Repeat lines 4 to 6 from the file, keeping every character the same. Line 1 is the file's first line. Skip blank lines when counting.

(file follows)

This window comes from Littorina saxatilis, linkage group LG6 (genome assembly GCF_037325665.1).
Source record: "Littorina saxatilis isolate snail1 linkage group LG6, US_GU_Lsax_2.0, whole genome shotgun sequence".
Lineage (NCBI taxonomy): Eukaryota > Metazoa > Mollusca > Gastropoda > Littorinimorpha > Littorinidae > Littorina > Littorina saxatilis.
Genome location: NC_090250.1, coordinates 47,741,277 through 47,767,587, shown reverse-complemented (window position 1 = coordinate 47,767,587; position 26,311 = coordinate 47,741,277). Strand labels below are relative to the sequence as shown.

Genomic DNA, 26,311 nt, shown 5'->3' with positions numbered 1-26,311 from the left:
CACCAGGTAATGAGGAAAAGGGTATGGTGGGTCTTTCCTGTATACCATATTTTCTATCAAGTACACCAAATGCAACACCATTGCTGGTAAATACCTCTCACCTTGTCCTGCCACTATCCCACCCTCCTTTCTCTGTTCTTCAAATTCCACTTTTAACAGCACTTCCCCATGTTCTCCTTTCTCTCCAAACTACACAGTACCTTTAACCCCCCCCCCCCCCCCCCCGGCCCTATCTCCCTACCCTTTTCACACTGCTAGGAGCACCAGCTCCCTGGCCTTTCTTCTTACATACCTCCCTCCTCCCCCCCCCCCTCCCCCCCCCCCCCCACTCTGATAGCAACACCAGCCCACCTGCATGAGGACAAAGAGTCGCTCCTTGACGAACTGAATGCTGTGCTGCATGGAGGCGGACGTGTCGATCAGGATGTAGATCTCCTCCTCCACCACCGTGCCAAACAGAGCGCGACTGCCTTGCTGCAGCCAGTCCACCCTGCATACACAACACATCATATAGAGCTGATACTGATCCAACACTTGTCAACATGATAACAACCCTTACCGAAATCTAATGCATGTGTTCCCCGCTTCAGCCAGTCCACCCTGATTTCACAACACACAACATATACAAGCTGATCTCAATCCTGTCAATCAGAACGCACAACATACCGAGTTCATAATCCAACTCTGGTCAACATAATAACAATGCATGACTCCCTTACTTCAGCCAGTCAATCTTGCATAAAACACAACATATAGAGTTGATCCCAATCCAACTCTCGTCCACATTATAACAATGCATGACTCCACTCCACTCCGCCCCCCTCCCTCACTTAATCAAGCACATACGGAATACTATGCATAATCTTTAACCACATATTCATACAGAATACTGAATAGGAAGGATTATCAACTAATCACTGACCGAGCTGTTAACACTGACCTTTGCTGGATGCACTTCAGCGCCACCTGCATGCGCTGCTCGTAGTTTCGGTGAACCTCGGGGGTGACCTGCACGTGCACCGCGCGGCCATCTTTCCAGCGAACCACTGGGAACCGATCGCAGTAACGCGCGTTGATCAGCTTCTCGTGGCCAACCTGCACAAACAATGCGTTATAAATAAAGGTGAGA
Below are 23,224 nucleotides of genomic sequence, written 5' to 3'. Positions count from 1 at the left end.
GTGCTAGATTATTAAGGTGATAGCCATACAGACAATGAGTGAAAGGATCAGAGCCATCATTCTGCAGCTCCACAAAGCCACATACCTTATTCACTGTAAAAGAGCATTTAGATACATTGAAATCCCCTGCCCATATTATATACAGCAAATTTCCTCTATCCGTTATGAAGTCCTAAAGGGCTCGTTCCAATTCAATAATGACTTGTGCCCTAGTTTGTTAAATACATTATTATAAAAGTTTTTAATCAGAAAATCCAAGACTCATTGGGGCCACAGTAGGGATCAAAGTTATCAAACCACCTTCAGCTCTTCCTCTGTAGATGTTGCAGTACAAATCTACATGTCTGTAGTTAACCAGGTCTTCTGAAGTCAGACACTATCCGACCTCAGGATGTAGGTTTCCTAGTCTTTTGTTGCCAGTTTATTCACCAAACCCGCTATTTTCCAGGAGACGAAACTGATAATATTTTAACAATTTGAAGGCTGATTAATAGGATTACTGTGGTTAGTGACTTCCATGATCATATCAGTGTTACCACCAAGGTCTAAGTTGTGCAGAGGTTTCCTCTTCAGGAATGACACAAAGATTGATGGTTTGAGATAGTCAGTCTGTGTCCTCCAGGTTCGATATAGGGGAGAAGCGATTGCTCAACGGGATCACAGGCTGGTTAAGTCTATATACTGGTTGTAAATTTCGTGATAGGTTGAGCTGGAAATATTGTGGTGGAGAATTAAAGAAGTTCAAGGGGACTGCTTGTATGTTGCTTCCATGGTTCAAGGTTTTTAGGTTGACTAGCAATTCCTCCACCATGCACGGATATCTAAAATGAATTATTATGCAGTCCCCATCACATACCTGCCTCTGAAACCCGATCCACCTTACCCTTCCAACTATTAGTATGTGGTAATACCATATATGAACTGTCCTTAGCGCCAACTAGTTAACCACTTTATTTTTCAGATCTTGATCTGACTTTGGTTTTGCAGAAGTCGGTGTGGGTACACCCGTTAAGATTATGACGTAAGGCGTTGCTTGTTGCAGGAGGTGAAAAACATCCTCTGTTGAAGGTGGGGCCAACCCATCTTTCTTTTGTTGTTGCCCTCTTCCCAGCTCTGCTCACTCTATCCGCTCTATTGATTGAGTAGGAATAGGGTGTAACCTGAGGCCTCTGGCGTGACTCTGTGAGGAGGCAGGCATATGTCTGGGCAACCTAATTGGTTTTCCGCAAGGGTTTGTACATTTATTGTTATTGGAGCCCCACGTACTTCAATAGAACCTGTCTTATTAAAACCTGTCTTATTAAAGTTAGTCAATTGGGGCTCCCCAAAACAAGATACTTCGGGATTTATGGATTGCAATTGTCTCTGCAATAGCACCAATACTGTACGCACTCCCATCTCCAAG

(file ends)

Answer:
Genome location: NC_090250.1, coordinates 47,741,277 through 47,767,587, shown reverse-complemented (window position 1 = coordinate 47,767,587; position 26,311 = coordinate 47,741,277). Strand labels below are relative to the sequence as shown.

Genomic DNA, 26,311 nt, shown 5'->3' with positions numbered 1-26,311 from the left:
CACCAGGTAATGAGGAAAAGGGTATGGTGGGTCTTTCCTGTATACCATATTTTCTATCAAGTACACCAAATGCAACACCATTGCTGGTAAATACCTCTCACCTTGTCCTGCCACTATCCCACCCTCCTTTCTCTGTTCTTCAAATTCCACTTTTAACAGCACTTCCCCATGTTCTCCTTTCTCTCCAAACTACACAGTACCTTTAACCCCCCCCCCCCCCCCCCCGGCCCTATCTCCCTACCCTTTTCACACTGCTAGGAGCACCAGCTCCCTGGCCTTTCTTCTTACATACCTCCCTCCTCCCCCCCCCCCTCCCCCCCCCCCCCCACTCTGATAGCAACACCAGCCCACCTGCATGAGGACAAAGAGTCGCTCCTTGACGAACTGAATGCTGTGCTGCATGGAGGCGGACGTGTCGATCAGGATGTAGATCTCCTCCTCCACCACCGTGCCAAACAGAGCGCGACTGCCTTGCTGCAGCCAGTCCACCCTGCATACACAACACATCATATAGAGCTGATACTGATCCAACACTTGTCAACATGATAACAACCCTTACCGAAATCTAATGCATGTGTTCCCCGCTTCAGCCAGTCCACCCTGATTTCACAACACACAACATATACAAGCTGATCTCAATCCTGTCAATCAGAACGCACAACATACCGAGTTCATAATCCAACTCTGGTCAACATAATAACAATGCATGACTCCCTTACTTCAGCCAGTCAATCTTGCATAAAACACAACATATAGAGTTGATCCCAATCCAACTCTCGTCCACATTATAACAATGCATGACTCCACTCCACTCCGCCCCCCTCCCTCACTTAATCAAGCACATACGGAATACTATGCATAATCTTTAACCACATATTCATACAGAATACTGAATAGGAAGGATTATCAACTAATCACTGACCGAGCTGTTAACACTGACCTTTGCTGGATGCACTTCAGCGCCACCTGCATGCGCTGCTCGTAGTTTCGGTGAACCTCGGGGGTGACCTGCACGTGCACCGCGCGGCCATCTTTCCAGCGAACCACTGGGAACCGATCGCAGTAACGCGCGTTGATCAGCTTCTCGTGGCCAACCTGCACAAACAATGCGTTATAAATAAAGGTGAGA